…There are those who say that the US may have overplayed its hand with Syria too soon. Syria also has to be careful not to overplay its hand. Maybe Bashar feels the Obama administration is too disorganized and weak right now to worry about making positive impressions, but this might not always be the case, especially if the US president’s perceived standing improves due to the passage of the time-consuming health care legislation. Bashar worked hard to finally be taken seriously in Washington and in the region, but straddling the fence can be dangerous too if you don’t know when to-or can’t-get off of it when the time is right.
Assad keeps Europe waiting
An increasingly confident Syria is playing hard to get in its relations with the EU
By Ian Black in Damascus
guardian, Tuesday 30 March 2010
Syria’s president, Bashar al-Assad, after the Arabl League summit on 28 March
The Syrian president, Bashar al-Assad, talks to reporters after the closing session of the Arab League summit this week. Photograph: Mohamed Messara/EPA
European Union diplomats in Syria work in a handsome stone house in the leafy Abu Rummaneh quarter of Damascus, guarded by machine gun-toting policemen at the gate. Their well-appointed offices are strewn with glossy brochures about the links between the EU and this Arab republic – testimony to valuable assistance programmes and ambitions for a mutually beneficial long-term relationship.
Yet there is unease about the way things are heading. Last October, after a decade of negotiations, the two sides were poised to sign an “association agreement” covering political and economic issues, trade and investment, modelled on those already concluded by the EU and its eight other “Mediterranean partners”.
Lebanon, Jordan, Israel, the Palestinian Authority, Egypt, Tunisia, Algeria and Morocco have all put their relations with Brussels on a formal footing; maverick Libya is conspicuously absent from this “ring of friends”. But Syria balked at the 11th hour, insisting it needed more time. The reasons tell an interesting story about President Bashar al-Assad and the view from Damascus.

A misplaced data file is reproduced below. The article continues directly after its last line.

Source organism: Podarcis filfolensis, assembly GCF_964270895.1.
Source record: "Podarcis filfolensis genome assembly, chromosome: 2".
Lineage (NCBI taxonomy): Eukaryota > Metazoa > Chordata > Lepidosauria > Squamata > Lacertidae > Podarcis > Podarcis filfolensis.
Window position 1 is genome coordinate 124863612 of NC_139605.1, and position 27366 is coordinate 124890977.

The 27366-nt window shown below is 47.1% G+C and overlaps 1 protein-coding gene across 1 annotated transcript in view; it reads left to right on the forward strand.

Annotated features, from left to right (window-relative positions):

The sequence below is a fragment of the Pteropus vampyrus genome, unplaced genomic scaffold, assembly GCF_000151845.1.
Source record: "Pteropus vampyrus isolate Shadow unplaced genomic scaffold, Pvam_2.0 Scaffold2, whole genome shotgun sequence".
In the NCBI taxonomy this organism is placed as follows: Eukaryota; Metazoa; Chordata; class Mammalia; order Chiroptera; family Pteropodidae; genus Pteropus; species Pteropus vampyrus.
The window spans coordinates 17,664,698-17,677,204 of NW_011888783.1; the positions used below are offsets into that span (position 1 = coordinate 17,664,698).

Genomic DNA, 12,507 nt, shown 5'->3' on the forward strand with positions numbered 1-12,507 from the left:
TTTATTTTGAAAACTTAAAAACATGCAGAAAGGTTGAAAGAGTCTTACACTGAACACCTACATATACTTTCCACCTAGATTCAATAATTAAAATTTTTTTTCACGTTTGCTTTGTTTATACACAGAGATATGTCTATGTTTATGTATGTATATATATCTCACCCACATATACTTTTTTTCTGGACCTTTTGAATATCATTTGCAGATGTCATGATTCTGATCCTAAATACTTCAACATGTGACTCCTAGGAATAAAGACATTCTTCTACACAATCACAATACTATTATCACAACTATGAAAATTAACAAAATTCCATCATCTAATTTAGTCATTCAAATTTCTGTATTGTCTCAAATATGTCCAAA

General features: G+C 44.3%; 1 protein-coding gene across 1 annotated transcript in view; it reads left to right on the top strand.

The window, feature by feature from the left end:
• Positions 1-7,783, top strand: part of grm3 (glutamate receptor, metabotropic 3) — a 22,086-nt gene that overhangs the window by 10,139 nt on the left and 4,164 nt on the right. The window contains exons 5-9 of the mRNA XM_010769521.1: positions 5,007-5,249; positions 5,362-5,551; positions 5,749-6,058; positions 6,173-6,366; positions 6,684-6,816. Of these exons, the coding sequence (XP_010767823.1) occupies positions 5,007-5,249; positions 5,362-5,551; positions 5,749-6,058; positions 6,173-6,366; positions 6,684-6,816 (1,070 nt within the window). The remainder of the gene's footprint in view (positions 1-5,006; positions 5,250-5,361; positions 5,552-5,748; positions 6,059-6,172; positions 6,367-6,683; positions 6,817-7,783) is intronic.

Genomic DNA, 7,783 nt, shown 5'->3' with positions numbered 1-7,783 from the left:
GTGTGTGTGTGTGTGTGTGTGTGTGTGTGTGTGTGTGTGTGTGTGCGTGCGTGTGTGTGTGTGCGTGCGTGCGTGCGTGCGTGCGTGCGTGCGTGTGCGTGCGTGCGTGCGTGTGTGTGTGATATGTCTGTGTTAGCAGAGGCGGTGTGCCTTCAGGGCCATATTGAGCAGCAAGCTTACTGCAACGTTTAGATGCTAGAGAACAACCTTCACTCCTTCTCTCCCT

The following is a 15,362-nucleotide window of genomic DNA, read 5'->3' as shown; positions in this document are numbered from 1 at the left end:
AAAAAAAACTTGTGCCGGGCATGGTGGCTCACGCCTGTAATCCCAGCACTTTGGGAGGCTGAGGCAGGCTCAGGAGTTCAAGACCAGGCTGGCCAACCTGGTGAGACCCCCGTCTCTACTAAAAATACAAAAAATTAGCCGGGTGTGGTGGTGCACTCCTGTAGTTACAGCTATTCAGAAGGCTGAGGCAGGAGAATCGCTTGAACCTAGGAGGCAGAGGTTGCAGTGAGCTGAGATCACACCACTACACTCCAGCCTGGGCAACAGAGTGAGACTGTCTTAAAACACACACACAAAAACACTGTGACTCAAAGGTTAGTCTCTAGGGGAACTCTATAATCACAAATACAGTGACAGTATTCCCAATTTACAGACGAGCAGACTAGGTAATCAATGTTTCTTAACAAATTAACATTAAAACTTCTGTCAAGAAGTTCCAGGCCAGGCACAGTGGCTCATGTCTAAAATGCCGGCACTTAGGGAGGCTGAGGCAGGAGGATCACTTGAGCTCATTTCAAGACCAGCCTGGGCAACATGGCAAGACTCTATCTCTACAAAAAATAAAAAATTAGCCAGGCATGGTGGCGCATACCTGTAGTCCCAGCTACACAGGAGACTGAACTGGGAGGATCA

The official line is that Syria has undergone significant changes since the text was initialled in 2003. A revised version took some of them into account: British and Dutch demands for special statements on human rights and weapons of mass destruction were defeated and the language used now is standard to all EU-Med association agreements.
Still, economic conditions have fuelled fears that the free trade requirements could endanger Syrian industries, though tariffs on EU goods are to be cut over long periods. Crushing competition from the Turkish textile market has served as a warning.
“We are reviewing the relevance of the text to the Syrian economy today,” explains Abdullah Dardari, the deputy prime minister and architect of recent economic reforms. But there is much more to it than that. “Even a free trade agreement must be built on political understanding and trust,” he says. “An EU foreign policy that respects Syrian and Arab rights creates more confidence – and makes the lives of technocrats and economists easier.”
Beyond the crunchy detail of the agreement’s 144 articles there is a litany of complaints that Syria deserves better. Europe’s passivity in the face of the US-led war in Iraq – with British participation – is a big one. Others include the EU, led by France, blaming Syria for the 2005 assassination of the former Lebanese prime minister Rafiq al-Hariri, support for Beirut’s “cedar revolution” and Syria’s ejection from Lebanon after nearly 30 years.
Yet another is Europe’s failure to challenge US policies towards Israel and the Palestinians, especially its refusal to talk to the Islamists of Hamas, Syria’s protege – which, like Lebanon’s Hizbullah, is considered a terrorist organisation on both sides of the Atlantic but a “resistance movement” in Damascus.